Since February is American Heart Month, now is a good time to consider how your oral health can affect your cardiovascular health. You might not think that taking care of your mouth will do your heart much good, but the connection between the two is stronger than you might think. Here’s what you need to know about the relationship between your smile and your heart – and what you can do to protect both.
What’s the Link Between Oral Health and Your Heart?
The health of your gums in particular can be a major contributing factor for cardiovascular problems. Many studies have shown that people with gum disease are two to three times more likely to experience heart attacks or strokes.
One explanation for this connection is that the bacteria involved with gum disease can enter the bloodstream, triggering inflammation in different parts of the body. Inflammation leads to hardened arteries that make it more difficult for blood to flow to the heart. Also, if the harmful bacteria reach the heart, they might cause an infection of the valves and inner lining known as endocarditis.
The connection between gum disease and heart problems is still being researched. In the meantime, if you’re worried about your heart health, you need to start giving serious thought about the care that you’re giving your gums.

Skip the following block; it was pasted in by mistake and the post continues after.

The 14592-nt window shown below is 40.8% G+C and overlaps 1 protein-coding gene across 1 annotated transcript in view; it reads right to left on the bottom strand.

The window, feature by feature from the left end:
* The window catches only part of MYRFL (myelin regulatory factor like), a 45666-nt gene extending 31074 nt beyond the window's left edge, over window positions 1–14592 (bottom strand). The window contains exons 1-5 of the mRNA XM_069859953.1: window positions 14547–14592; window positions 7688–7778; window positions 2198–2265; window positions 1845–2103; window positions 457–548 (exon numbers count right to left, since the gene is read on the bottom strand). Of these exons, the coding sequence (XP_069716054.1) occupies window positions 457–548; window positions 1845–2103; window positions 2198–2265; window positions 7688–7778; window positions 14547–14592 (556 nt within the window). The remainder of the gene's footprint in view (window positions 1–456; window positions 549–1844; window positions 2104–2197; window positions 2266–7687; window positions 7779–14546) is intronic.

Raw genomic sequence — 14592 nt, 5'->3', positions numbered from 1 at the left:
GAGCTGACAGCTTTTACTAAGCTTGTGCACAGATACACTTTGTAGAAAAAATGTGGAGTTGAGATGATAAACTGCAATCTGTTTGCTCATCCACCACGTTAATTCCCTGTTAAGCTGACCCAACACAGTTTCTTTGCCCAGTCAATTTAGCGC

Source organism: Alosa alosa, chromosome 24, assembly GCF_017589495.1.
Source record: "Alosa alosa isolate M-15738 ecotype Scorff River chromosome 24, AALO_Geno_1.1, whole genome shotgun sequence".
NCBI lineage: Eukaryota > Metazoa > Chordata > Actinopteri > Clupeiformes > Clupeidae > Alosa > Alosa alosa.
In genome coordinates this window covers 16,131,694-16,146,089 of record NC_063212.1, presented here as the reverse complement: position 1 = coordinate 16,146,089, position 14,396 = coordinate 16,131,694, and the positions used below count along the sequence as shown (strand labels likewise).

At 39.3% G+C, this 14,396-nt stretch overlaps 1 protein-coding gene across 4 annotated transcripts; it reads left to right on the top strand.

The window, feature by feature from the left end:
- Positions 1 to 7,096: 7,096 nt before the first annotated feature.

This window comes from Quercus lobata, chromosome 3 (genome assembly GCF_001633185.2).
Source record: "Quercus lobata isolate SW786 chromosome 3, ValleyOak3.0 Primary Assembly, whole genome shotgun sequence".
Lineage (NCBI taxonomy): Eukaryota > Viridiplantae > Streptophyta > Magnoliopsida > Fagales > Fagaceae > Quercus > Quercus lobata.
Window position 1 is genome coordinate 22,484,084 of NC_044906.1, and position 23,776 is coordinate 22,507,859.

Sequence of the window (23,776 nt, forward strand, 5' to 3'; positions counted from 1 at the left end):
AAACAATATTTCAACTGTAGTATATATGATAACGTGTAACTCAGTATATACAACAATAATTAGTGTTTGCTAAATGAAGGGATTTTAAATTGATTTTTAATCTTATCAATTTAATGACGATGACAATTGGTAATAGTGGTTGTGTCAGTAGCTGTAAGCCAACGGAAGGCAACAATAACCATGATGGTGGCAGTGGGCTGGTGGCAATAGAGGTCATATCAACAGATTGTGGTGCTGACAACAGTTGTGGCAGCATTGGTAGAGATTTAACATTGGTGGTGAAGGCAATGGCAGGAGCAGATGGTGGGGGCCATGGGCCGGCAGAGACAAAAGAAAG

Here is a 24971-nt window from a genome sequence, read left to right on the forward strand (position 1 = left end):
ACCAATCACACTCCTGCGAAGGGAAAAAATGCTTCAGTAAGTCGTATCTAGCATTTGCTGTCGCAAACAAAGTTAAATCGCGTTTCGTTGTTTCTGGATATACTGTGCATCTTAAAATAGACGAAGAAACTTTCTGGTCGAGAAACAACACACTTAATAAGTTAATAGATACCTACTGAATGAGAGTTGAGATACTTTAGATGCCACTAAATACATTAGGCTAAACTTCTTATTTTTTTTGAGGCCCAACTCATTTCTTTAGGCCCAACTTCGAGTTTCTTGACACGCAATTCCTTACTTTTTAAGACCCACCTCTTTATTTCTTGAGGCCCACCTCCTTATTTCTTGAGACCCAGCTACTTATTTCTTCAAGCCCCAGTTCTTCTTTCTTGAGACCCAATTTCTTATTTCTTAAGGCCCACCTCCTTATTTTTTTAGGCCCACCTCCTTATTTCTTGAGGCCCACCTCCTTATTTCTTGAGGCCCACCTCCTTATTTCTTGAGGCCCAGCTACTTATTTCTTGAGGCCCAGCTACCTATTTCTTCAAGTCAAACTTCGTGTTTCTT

How Can You Protect Your Mouth and Your Heart?
Preventing gum disease in no way guarantees that you won’t develop heart problems, but it can help you avoid a major risk factor. To protect your gums from infection, follow these simple steps:
- Pay close attention to your gumline when brushing. Plaque can build up anywhere in your mouth; you’ll want to remove it from your gums before it leads to serious issues.
- Floss at least once every day. Brushing alone won’t get rid of all the harmful bacteria that can potentially cause gum disease. Flossing is necessary for cleaning the spaces between your teeth.
- Give up using tobacco products of any kind. Tobacco can significantly increase your risk for gum disease and is known to cause heart problems. The sooner you cut it out of your daily routine, the better off your smile and body will be.
- Visit your dentist at least two times every year for routine checkups and cleanings. They can check for warning signs of gum disease and intervene if there are any concerning developments. Your routine dental visits are also a good opportunity to ask about your diet, genetics, and other factors that can play a role in gum disease.
Both oral health and heart health benefit from a proactive approach. Start taking whatever steps are necessary to ensure that your gums and heart are well cared for.
About the Author
Dr. Rebecca Long graduated from the University of Illinois at Chicago College of Dentistry. She has completed more than 600 hours of continuing education over the course of her career, and she has earned a Fellowship in the Academy of General Dentistry. At Westlake Hills Dental Arts in Austin, she provides periodontal therapy for patients suffering from gum disease. To schedule an appointment with Dr. Long, visit her website or call (512) 489-9157.